-Notice that the verse says "work out", not "work for" your salvation. People who have genuine faith in Christ will by definition be doing good works as a result of their salvation (i.e. Matthew 7:15-20; 2 Corinthians 5:17-18; Ephesians 2:10). Thus, Christians are able to "work out" their salvation.
  • "Not everyone that saith unto me, 'Lord, Lord', shall enter into the kingdom of heaven; but he that doeth the will of my father which is in heaven." (Matthew 7:21):
           -The context is about differentiating between true and false Christians. Jesus said, "So by their fruits you shall know them" (v. 20). Genuine believers will produce "good fruits" (works) because they are the result of salvation, not the cause. 
           -The "will of the father" is to believe in (accept)/place your trust in Jesus Christ (John 6:28-29; 40).
           -Notice that in verses 22 and 23, professing Christians were condemned for trusting in their own alleged works of righteousness and for thus being in an improper state of heart. In reality, this passage only enhances the cause behind the "faith only" argument!
  •  Lacking in the afflictions of Jesus Christ (Colossians 1:24)?:
         -No, the sacrificial work of Jesus Christ is more than sufficient to redeem mankind from sin (i.e. Hebrews 10:10-18). In fact, the Apostle Paul never even says that man's suffering justifies anyone. He was simply telling his audience about what was lacking in the church and is reminding the people of his epistle of his suffering for them. Today, we suffer in the same sense of bearing burdens for other people and winning lost souls over to Jesus Christ.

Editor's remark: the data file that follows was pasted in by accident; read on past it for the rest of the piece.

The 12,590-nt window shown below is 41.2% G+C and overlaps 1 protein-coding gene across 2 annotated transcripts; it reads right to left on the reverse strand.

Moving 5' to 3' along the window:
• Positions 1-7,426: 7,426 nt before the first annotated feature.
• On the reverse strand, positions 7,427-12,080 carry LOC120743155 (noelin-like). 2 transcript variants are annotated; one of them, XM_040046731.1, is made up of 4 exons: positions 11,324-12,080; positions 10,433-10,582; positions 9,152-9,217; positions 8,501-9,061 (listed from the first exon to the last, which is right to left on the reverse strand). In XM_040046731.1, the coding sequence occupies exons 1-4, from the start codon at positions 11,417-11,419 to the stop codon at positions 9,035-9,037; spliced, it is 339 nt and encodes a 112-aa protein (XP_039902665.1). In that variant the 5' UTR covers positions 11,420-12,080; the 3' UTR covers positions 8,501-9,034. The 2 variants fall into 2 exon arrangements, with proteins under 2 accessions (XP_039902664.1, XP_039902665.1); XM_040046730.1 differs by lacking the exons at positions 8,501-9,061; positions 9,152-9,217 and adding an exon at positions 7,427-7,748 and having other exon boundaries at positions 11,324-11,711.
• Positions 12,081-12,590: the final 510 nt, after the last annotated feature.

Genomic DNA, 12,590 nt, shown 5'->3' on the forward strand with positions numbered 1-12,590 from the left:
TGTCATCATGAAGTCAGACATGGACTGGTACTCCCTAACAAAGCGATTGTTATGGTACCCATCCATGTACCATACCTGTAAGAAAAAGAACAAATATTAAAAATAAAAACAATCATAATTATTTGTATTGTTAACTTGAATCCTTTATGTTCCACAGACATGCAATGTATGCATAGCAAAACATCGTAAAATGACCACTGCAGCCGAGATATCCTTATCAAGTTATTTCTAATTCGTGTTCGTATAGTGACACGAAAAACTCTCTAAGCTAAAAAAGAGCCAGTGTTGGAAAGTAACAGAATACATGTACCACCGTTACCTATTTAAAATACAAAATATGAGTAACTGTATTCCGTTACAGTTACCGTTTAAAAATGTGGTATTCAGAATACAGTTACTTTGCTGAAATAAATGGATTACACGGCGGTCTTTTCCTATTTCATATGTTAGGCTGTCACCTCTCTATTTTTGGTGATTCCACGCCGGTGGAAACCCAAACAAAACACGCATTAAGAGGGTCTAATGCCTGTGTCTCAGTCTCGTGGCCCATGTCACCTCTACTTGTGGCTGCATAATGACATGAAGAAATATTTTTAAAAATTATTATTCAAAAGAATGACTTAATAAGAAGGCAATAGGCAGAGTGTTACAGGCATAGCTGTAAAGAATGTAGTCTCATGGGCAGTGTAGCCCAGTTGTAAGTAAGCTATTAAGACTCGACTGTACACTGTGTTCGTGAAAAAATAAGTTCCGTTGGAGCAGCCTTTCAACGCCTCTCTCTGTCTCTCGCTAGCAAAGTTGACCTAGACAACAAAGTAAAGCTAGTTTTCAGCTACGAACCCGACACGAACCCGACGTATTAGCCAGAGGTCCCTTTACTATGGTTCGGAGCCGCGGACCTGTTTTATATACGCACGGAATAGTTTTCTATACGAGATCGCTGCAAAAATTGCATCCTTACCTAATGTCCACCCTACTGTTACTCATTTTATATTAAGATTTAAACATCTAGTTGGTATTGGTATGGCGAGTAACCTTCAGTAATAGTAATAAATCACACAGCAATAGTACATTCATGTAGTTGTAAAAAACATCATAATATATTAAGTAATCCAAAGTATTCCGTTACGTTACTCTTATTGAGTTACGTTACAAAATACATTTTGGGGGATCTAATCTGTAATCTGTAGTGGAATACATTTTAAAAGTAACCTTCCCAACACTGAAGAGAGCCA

• "Be ye therefore perfect, even as your Father which is in heaven is perfect." (Matthew 5:48):
          -The quick stock rejoinder to the citation of the above passage is to ask the opponent, "So are your perfect?" According to the Bible, nobody has ever reached God's perfect standard of morality (Ecclesiastes 7:20; Romans 3:10-23). For this reason, God sent His only begotten Son into the world so that He could make the final propitiatory sacrifice to redeem mankind from the repercussions of the Fall and thus spiritual death (John 3:16). If a person denies the fact that he or she is a sinner, then he or she is a deceptive liar who turns God into a "lair" (1 John 1:8-10), which is blasphemy against His name. In Matthew 5:48, Jesus was simply emphasizing the fact that holiness is an essential characteristic of an authentic Christian. We have been called to let the light of our faith shine in the spiritual darkness for other people (Matthew 5:16). Or hearts are perfected, or purified, by faith in His work (Acts 15:7-11; 1 John 3:3). Jesus was simply telling His followers to mimic the example of the Creator by striving to be the best person that they can be.